Matters of Life and Death

Photo courtesy of Alcosphotos

Matters of Life and Death

“Fear keeps us focused on the past or worried about the future. If we can acknowledge our fear, we can realize that right now we are okay. Right now, today, we are still alive, and our bodies are working marvelously. Our eyes can still see the beautiful sky. Our ears can still hear the voices of our loved ones.”

–Thich Nhat Hanh

It started when Jim jolted me awake at 5 am.

“Something’s not right,” he said. “I have a strange feeling in my chest – pain and tightening all around my heart.”

There is nothing that will wake up a spouse up faster than a statement like this.  My heart jumped into my throat as I said, “Do you want me to call an ambulance?”   A million thoughts leapt into my head and I tried to focus on the immediate.  Where are my glasses?  Who will watch my dogs while I’m at the hospital with Jim?  Keeping my thoughts concrete has always been my way of coping with major trouble.

“No, I don’t think so,” he said and he started pacing up and down the hallway.

I repeated the question for the next 30 minutes until he finally said, “Okay, you can drive me to the emergency room.”

Fast forward 24 hours and Jim has been transferred from our community hospital to the highly regarded heart center at the regional hospital 30 miles away.  Jim’s heart enzymes showed a possible heart attack diagnosis and he was scheduled for a “CATH” test.  His test was delayed again and again as emergencies bumped him to “next” position in the queue.  Jim’s anxiety was palpable and I tried to keep our moods light by provoking his well-known sense of humor.  Politics and observations on our age and infirmities do it every time!  However, when the nurse came in and said, “We’re finally ready for you,” my provocations failed miserably.  I said, “Well, have fun, Babe.  I’m going home to look for the will.”

Yea, I really did say that.  Jim didn’t seem to appreciate it very much.

The final diagnosis was indeed, that ominous label, “heart attack.”  However, the CATH test showed NO heart blockage.  A scary beginning followed by a huge sigh of relief.  How quickly we go from fear of death to appreciation for life.  Jim and I both are committed to a “heart healthy” diet and more regular exercise.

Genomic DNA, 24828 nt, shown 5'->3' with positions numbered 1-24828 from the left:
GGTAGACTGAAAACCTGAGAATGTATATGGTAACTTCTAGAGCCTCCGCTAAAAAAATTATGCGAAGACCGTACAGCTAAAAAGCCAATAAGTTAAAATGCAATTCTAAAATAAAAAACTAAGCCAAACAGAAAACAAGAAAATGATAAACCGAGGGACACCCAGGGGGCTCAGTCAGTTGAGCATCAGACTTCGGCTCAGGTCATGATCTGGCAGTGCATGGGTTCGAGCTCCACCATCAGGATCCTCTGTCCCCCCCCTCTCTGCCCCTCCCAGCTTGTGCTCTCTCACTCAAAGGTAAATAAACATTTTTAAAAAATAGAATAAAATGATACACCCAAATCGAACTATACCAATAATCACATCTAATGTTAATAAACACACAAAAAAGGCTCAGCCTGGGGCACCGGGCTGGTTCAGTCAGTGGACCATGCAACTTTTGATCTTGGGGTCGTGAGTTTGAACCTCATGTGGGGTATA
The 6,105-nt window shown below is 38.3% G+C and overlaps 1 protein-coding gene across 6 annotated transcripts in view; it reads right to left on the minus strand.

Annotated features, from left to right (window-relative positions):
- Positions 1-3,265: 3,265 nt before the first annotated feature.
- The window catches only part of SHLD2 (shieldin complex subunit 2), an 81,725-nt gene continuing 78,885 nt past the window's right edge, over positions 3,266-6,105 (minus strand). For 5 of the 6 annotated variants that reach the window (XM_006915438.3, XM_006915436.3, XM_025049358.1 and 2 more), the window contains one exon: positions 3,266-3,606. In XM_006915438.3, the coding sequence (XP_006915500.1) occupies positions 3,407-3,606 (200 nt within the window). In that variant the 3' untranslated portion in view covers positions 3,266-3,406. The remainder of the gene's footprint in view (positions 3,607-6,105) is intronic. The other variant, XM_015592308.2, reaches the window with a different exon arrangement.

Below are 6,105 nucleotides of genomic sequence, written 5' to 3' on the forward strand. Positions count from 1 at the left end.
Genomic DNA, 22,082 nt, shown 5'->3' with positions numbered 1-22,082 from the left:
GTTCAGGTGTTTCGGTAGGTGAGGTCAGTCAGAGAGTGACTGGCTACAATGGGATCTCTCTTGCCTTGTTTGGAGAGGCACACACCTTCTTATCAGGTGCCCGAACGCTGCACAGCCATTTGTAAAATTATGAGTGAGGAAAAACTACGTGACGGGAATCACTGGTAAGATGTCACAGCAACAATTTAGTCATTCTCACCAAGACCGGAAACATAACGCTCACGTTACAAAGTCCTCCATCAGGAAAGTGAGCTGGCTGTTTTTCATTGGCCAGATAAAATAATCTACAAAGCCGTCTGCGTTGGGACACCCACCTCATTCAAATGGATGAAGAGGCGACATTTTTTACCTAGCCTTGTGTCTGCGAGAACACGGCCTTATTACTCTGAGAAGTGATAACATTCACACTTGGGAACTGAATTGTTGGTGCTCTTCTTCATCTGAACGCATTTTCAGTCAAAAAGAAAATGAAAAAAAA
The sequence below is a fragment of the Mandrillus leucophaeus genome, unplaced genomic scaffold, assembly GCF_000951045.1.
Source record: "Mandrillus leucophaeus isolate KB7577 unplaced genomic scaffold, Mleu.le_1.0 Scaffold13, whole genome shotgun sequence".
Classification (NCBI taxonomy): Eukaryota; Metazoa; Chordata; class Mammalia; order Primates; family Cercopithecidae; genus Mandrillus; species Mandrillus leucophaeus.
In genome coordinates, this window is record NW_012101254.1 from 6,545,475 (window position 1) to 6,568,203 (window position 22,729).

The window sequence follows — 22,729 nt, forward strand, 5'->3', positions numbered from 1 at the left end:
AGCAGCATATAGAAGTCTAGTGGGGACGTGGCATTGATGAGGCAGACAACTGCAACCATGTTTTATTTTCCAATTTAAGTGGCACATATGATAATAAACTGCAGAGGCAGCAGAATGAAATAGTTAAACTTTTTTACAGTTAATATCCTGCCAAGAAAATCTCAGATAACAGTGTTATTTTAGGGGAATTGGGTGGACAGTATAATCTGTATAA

The day after Jim’s heart attack, I was informed that my 95-year-old mother-in-law was put under home hospice care.  Bev is our family’s matriarch and she has had a huge impact on my life.  Up until her recent diagnosis of pneumonia, Bev has led a remarkably healthy, resilient life.  As I’m running around meeting Jim’s needs, my reflections on how Bev has affected my life occupy my thoughts.  She is a true “California girl,” who introduced me to new age spiritual ideas, shared her struggles with being the “perfect mother,” and joyously embraced life with her many friends.  Bev was my “rock” during my late husband’s year-long battle with leukemia, teaching me what forgiveness and compassion really mean.  I love her dearly and refer to her as my “other mother.”  I wish I could be with her in her final days in this world but I know she understands my first priority to Jim during his recovery.

This year I turn 65.  I’ve already gotten my Medicare card and I’ve enrolled in Social Security.  I’m officially old.  When I informed my Facebook friends the news of Jim’s heart attack and Bev’s hospice care, I was flooded with expressions of compassion and encouragement.  However, one comment stands out – “Sickness and death are happening every day now.”  Yes, that’s the depressing realization at this stage in life.

But what’s passed is past, and tomorrow is just a dream. All we ever have is the present moment.  If I feel anxiety for the future or depression about the past, I miss out on the peace and calm that can only be found by focusing entirely on what is happening right now.  This is the essence of Buddhism and the principle of mindfulness. It’s tempting to think I can only be happy during life’s “ups” and that the “downs” are unfair.  What good does that do for me?  At this stage in life, that portends only misery.  What I do have is each breath, each insight, and each experience – at each moment.    Awesome!

If I Should Die

By Emily Dickinsen

If I should die,

And you should live,

And time should gurgle on,

And morn should beam,

And noon should burn,

As it has usual done;

If birds should build as early,

And bees as bustling go, –

One might depart at option

From enterprise below!

Tis sweet to know that stocks will stand

When we with daisies lie,

That commerce will continue,

And trades as briskly fly.

It makes the parting tranquil

And keeps the soul serene,

That gentlemen so sprightly

Conduct the pleasing scene!

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